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#1 2015-11-22 00:47:44

CathyJK
A.C.E. Addicted
From: Near Invermere, BC
Registered: 2012-12-02
Posts: 1199

Managing Boars

For those of you with boars:

1. Do they stay in with the sow once they have bred her (or in with sows)? I have read that boars should be near the girls all the time so as to encourage appropriate mating behaviours. Boars would have to come out close to farrowing.

2. Do you bring the sow to the boar? Do they need to be introduced through a fence first?

3. Have you found that the heritage breeds (tamworths, berkshires, large blacks) are more docile and therefore ok to have with the girls

We have had weaner pigs for the  past 4 years, but this is the first year I have a boar. I am never sure if the things I am reading online are for commerical set ups and perhaps don't apply the same way pasture raised pigs are (i.e., lots of room and perhaps the non-confinement makes them easier to manage??)


Any advice about managing the boar is greatly appreciated.

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#2 2015-11-22 19:21:07

mountainharvest
A.C.E. Addicted
From: Creston
Registered: 2012-01-30
Posts: 1308

Re: Managing Boars

We did both...when we started, we kept separate and only when it was breeding time, he went to visit, then we decided to try the communal approach and let him live with our gals.  that worked just fine.  Our boar was a very gentle guy, both with the girls, us and baby pigs.  And, he was happier and warmer to have company on cold nights, as we were an outdoor operation and only brought girls in to farrow in large stalls.  The last year, we did it, we let the gals build nests outdoors...our sows were so great!  Huge litters, great moms and minimal losses-most losses stillborn.   At the end, we stopped castrating our boar pigs, and all our boars lived together.  No issues...(unless mounting each other once in a while is an issue??!! ;) )   I sincerely think that pigs are happier with company, they are, after all herd animals.  Given lots of space in a large pasture or paddock, so that if scuffles do occur, there is room for each to go their own way and quiet down.  But, with our pigs, we did not have issues.  They were all happy!!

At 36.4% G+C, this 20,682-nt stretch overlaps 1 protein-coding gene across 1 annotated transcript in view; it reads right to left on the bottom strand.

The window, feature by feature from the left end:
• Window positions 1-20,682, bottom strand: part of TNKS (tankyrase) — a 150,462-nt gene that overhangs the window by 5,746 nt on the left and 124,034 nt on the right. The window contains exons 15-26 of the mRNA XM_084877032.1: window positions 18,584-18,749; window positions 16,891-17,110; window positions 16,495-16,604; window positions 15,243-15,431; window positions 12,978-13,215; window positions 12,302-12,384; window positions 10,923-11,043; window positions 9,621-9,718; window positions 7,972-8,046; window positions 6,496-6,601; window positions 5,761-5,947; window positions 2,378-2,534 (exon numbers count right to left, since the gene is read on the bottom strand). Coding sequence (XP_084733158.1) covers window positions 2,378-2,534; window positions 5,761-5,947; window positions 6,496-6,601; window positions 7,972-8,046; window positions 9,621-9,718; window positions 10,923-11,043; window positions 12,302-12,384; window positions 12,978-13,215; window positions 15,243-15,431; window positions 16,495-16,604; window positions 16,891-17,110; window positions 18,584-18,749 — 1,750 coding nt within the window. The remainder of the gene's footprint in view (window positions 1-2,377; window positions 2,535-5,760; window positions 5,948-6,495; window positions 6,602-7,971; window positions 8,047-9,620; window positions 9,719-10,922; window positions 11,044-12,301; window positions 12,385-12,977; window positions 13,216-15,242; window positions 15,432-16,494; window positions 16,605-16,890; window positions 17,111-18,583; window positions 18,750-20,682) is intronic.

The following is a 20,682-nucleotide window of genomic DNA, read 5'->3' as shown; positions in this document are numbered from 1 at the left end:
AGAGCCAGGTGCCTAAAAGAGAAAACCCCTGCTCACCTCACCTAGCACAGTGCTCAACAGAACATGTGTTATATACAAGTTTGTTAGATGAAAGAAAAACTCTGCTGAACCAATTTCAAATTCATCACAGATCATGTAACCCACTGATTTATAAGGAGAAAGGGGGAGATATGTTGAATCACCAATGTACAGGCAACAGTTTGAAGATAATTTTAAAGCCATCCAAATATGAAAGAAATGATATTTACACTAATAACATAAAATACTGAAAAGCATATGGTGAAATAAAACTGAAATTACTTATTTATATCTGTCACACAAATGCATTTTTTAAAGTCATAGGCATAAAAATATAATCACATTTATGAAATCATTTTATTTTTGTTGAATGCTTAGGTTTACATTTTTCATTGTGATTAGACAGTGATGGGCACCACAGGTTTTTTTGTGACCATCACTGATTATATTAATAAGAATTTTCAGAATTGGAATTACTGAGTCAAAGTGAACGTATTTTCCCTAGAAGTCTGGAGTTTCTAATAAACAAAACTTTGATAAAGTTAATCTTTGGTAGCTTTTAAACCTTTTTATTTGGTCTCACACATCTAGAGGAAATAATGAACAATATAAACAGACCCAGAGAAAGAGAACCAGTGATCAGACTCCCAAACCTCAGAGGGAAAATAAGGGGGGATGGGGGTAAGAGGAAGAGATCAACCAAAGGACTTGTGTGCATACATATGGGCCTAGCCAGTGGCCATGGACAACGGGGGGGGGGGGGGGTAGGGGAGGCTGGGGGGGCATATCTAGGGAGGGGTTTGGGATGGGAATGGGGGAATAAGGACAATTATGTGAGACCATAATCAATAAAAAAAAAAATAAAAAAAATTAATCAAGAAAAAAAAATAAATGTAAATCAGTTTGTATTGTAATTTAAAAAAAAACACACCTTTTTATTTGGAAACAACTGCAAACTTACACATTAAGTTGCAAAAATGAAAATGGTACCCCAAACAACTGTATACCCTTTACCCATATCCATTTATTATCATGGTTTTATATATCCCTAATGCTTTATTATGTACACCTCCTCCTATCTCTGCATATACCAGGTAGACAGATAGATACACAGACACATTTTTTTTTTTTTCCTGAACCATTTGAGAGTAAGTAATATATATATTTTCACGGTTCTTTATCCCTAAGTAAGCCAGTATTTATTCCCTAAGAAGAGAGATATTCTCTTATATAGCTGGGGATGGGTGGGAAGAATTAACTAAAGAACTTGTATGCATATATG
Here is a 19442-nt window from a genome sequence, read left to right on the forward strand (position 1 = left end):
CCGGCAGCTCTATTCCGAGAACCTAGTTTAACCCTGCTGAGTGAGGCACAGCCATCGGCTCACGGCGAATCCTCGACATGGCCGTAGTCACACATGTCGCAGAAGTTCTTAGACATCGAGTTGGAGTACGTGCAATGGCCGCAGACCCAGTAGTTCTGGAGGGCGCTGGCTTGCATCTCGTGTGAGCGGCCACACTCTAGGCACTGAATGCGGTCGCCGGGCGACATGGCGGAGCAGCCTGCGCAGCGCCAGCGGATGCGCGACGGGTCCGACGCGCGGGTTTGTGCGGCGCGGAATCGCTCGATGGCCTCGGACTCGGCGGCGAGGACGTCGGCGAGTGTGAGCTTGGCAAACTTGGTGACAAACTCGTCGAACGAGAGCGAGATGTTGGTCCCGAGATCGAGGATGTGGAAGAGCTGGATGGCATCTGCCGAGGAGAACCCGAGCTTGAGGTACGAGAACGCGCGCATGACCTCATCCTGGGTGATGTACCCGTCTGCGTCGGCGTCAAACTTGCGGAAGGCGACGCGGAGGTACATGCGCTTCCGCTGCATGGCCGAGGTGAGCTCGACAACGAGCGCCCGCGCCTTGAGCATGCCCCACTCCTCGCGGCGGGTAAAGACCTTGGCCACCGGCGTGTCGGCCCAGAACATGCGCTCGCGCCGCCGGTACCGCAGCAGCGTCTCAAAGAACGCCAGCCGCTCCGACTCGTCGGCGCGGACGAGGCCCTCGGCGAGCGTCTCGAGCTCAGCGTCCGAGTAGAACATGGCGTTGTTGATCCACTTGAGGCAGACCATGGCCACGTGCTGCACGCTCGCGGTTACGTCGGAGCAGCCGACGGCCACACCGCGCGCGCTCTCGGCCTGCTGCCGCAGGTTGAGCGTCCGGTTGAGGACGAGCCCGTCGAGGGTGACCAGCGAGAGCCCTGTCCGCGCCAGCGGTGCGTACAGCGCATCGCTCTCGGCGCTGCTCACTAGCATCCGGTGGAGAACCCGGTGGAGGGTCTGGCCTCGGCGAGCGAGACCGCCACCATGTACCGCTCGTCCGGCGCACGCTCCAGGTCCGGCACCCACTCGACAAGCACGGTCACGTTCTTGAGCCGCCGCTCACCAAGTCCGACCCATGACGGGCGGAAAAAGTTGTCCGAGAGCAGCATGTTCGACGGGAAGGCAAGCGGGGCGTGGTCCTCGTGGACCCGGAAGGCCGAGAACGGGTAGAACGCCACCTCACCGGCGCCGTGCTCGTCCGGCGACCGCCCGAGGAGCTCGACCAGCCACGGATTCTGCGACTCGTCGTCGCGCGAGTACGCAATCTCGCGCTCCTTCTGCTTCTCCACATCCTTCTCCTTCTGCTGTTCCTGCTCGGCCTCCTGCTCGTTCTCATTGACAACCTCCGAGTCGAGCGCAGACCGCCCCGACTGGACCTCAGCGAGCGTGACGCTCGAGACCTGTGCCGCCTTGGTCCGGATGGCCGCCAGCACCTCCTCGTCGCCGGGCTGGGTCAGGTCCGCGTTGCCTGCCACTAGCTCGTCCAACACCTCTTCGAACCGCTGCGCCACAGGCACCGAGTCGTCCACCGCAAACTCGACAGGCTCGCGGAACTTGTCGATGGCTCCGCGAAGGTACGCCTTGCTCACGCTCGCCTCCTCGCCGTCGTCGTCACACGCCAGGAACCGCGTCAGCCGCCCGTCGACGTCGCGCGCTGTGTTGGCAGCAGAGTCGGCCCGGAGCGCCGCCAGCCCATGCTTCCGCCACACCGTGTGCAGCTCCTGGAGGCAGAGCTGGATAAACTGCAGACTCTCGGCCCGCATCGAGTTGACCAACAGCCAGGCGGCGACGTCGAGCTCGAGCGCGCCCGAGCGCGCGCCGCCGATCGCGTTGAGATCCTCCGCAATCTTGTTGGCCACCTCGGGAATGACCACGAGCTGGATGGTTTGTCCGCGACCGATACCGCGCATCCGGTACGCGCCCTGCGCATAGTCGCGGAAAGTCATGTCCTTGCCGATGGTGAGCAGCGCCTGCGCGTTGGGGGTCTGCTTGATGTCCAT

Small flock of mixed heritage chickens for glorious eggs, bee keepers, team of Percherons & of course cats and dogs, pedigreed Champagne d'Argent rabbits.  Wife, cheesemaker, baker, organic gardener, & pooper-scooper extrordinaire, and mama to two beautiful, energetic babes and number 3 'in the oven' and due in June!!

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#3 2015-11-22 22:52:41

heda gobbler
I Love A.C.E.
From: Tatlayoko Lake, BC
Registered: 2009-01-26
Posts: 6878
Website

Re: Managing Boars

I'd agree pigs are happier living communally, and outside as much as possible.  As mountainharvest says, lots of space is key.

I've had some lovely boars but I do keep them apart from the sows from farrowing (a very emotional time, for everyone involved!) and after so the sows CANNOT be rebred immediately.  I can sell all the piglets I have in April May - which means really early farrowing  - but then have trouble selling piglets other times of the year so must keep males and females separate after that time.  I must also castrate the young boars or they do breed the females (adults and litter mate) at surprisingly early age.    For some reason I don't like sending bred females to the butcher, whatever their age; the butcher says most young sows he butchers are bred, some quite far along.